By DAKOTA DAHL
Not too long ago, we reviewed CHOP CHOP which defied all expectations and ended up being a charming and intelligent little film. With heinous villains, relatable heroes, and unlikely circumstances, Rony Patel’s film stacks up to be a thrill ride with some genuinely enjoyable twists and turns. This is doubly remarkable considering this is Patel’s feature-length writing and directing debut. We tracked him down, tied him to a chair, and asked him what the secret is to making a great film on your first try.
Despite being something of a slasher film, I definitely thought I felt some crime thriller vibes from CHOP CHOP, like certain Guy Ritchie or Steven Soderbergh movies. What were some of your influences?
Yes, you’re one hundred percent on point there. With CHOP CHOP, we always knew we wanted to do a genre mash-up. And I think along the way somewhere my own taste in movies spilled into the mix. I’m a huge Pulp Fiction, Breaking Bad, Guy Ritchie, and Soderbergh fan. And I particularly love crime thrillers with dark humor.
What inspired you and Andrew Ericksen to write CHOP CHOP?
A lot of industry self-starters and their DIY films; Duplass Brothers, Adam Wingard’s A Horrible Way To Die (this was a big one for me), Sean Baker, etc. We did not have a clear path or any real connections in “the business,” plain and simple. All we had was this idea that “we want to make a feature film, so let’s write something up and find a way to shoot it.” Hence began our CHOP CHOP journey.
Can you concretely tell us whether there is an actual supernatural element to CHOP CHOP since the answer is a little ambiguous by the end of the film?
Yeah, I don’t know how to answer that without spoiling things for our viewers. For now, I guess I can neither confirm nor deny it haha.
This is your feature film debut and a terrific one at that. What did you learn while filming CHOP CHOP that you plan to apply to your future projects?
Thank you very much. Oh, I definitely learned a lot of dos and don’ts. My one big takeaway was: communicate well and often with your crew and cast members especially. Clear communication is such a key. And that only happens when you listen.
What advice would you give your younger self, and by extension, aspiring filmmakers?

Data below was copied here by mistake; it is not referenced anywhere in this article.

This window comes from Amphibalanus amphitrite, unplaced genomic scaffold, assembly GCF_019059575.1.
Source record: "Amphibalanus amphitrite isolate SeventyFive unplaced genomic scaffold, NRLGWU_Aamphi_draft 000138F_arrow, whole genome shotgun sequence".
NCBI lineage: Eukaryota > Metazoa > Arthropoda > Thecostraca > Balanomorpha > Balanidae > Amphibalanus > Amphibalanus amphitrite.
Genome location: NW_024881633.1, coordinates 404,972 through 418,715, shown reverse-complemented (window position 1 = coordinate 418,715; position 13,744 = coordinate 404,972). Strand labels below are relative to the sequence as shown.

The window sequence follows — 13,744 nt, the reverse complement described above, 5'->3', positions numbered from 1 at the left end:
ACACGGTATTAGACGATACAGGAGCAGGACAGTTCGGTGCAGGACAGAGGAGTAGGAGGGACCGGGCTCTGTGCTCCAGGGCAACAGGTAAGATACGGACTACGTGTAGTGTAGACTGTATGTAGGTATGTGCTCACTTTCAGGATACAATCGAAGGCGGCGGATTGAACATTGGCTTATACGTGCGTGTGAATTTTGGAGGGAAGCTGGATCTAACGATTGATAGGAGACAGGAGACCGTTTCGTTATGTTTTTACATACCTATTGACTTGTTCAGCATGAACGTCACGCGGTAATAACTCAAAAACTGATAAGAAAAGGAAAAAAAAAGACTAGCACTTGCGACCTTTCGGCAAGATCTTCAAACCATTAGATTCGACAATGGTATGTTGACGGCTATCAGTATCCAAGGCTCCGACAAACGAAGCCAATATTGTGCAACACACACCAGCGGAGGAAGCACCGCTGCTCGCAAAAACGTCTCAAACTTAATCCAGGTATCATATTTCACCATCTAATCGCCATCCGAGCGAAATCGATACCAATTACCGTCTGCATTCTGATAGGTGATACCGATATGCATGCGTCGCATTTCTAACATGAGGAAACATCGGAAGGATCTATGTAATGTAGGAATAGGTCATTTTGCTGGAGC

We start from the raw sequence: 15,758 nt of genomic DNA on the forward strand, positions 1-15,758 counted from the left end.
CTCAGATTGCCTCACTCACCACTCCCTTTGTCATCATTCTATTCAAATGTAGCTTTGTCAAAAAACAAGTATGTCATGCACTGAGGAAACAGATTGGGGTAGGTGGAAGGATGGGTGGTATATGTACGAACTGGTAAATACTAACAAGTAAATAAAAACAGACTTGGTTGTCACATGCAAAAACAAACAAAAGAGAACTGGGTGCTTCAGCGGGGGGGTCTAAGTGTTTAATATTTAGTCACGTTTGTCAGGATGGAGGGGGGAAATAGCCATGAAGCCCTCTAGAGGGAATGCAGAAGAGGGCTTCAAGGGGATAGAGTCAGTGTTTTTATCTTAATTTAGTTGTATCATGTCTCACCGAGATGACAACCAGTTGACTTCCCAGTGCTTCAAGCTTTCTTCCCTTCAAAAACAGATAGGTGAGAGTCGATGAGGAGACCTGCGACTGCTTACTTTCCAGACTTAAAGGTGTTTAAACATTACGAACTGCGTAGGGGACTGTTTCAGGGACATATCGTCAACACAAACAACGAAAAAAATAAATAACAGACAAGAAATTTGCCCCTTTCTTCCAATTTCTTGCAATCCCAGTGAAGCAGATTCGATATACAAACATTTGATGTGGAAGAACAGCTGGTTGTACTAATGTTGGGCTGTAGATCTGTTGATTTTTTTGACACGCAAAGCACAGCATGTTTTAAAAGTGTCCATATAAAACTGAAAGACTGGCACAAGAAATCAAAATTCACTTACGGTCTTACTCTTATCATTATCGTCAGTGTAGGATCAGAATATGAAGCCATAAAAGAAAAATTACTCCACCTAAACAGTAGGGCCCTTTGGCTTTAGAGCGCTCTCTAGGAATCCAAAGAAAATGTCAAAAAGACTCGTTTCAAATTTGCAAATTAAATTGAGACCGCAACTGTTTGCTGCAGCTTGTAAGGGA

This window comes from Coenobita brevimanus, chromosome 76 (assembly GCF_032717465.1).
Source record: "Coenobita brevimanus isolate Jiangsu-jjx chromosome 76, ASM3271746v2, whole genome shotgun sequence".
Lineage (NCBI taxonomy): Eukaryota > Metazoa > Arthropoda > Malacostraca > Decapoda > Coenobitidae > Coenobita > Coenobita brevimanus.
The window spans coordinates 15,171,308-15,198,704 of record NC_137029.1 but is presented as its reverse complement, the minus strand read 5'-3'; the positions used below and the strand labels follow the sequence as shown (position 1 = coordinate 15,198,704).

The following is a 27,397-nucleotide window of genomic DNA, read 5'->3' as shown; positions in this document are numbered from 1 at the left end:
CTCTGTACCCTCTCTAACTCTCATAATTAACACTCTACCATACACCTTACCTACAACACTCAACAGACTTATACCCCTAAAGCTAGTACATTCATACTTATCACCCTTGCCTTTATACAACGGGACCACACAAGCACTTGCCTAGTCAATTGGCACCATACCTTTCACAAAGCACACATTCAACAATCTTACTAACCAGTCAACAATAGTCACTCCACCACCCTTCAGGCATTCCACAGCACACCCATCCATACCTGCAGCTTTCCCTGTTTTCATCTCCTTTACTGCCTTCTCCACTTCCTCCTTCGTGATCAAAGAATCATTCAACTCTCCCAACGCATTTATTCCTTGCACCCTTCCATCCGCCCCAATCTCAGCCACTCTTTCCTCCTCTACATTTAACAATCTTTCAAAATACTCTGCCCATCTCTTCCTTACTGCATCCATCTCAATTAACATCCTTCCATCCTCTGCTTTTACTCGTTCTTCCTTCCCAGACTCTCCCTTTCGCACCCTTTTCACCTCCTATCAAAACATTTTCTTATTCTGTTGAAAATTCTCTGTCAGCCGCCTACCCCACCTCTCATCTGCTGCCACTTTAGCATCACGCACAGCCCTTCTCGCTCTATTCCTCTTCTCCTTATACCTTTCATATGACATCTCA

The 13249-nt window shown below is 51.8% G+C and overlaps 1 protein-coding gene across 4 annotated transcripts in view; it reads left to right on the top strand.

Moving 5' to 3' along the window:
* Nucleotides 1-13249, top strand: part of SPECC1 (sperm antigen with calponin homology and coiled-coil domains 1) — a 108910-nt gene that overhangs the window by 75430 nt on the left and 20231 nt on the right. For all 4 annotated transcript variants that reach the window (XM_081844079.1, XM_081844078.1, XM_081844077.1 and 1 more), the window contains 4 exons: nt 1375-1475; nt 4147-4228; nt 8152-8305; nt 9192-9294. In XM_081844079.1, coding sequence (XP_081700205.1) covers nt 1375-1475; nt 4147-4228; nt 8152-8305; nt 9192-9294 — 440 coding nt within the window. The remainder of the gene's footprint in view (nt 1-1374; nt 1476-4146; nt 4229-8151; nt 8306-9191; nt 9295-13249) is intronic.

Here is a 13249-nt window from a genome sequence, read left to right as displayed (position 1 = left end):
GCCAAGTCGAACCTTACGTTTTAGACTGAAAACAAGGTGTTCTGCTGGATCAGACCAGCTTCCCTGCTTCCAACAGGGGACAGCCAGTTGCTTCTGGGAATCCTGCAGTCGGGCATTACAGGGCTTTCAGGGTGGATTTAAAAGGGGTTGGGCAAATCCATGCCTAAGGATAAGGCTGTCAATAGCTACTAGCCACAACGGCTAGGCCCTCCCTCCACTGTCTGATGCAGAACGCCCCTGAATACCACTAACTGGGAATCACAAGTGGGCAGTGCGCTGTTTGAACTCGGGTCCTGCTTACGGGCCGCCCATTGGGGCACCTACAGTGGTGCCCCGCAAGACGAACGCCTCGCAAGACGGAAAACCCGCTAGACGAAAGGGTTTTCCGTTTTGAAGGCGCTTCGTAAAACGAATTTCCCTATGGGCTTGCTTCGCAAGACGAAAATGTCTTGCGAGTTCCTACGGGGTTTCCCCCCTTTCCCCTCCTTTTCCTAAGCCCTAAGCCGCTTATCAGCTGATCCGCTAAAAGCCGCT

You gotta have fun! Enjoy the process. This is not the type of career you want to be in if you can’t have fun doing it.
The villains in the film have some pretty big and outrageous personalities. Did you end up basing any of them on actual real-life people you’ve met?
Yes in some cases. Most times though we worked in reverse. On paper, we’d come up with these over-the-top almost cartoonish characters, and then on camera, I’d try to bring out more real-life qualities and relatable traits based on my own experiences with people.
Do you plan on revisiting any of the characters of the film, either in sequels, prequels, or spin-offs?
There’s nothing planned at the moment but if the opportunity ever comes, yes absolutely! Especially the character of Butch, I feel there’s a lot of complexity there that I’d love to explore further.
Did anything go unexpectedly wrong while filming? How did you overcome it?
Yes. Too many things. From losing footage to a major actor dropping out just the night before. The actor dropping out was a major blow at the time. [They were] originally supposed to play the villain Teddy, it was a big role! I remember we stayed up all night making calls, scrambling through Backstage and other similar websites looking for that perfect talent to fill the role who then also had to fit this very particular body and face type because we’d already spent money on the costume and make-up effects. It was the worst. Finally, hours and hours later we found David Harper. And what a talent he turned out to be! Speak about happy accidents.
What’s your favorite scene in the film, and why?
To be honest, I haven’t been able to completely detach myself from the filming process yet so my answer may change in the future. As of now, my favorite scene is when they’re all in the warehouse together at Clark’s Ranch in Act III. There are some excellent performances in those scenes.
What future projects of yours can we look forward to?
At the moment, I’m just sincerely hoping and praying that things can open back up safely. I have been working with some ideas, but nothing set in stone yet. We’ll just have to wait and see!
CHOP CHOP is available now on VOD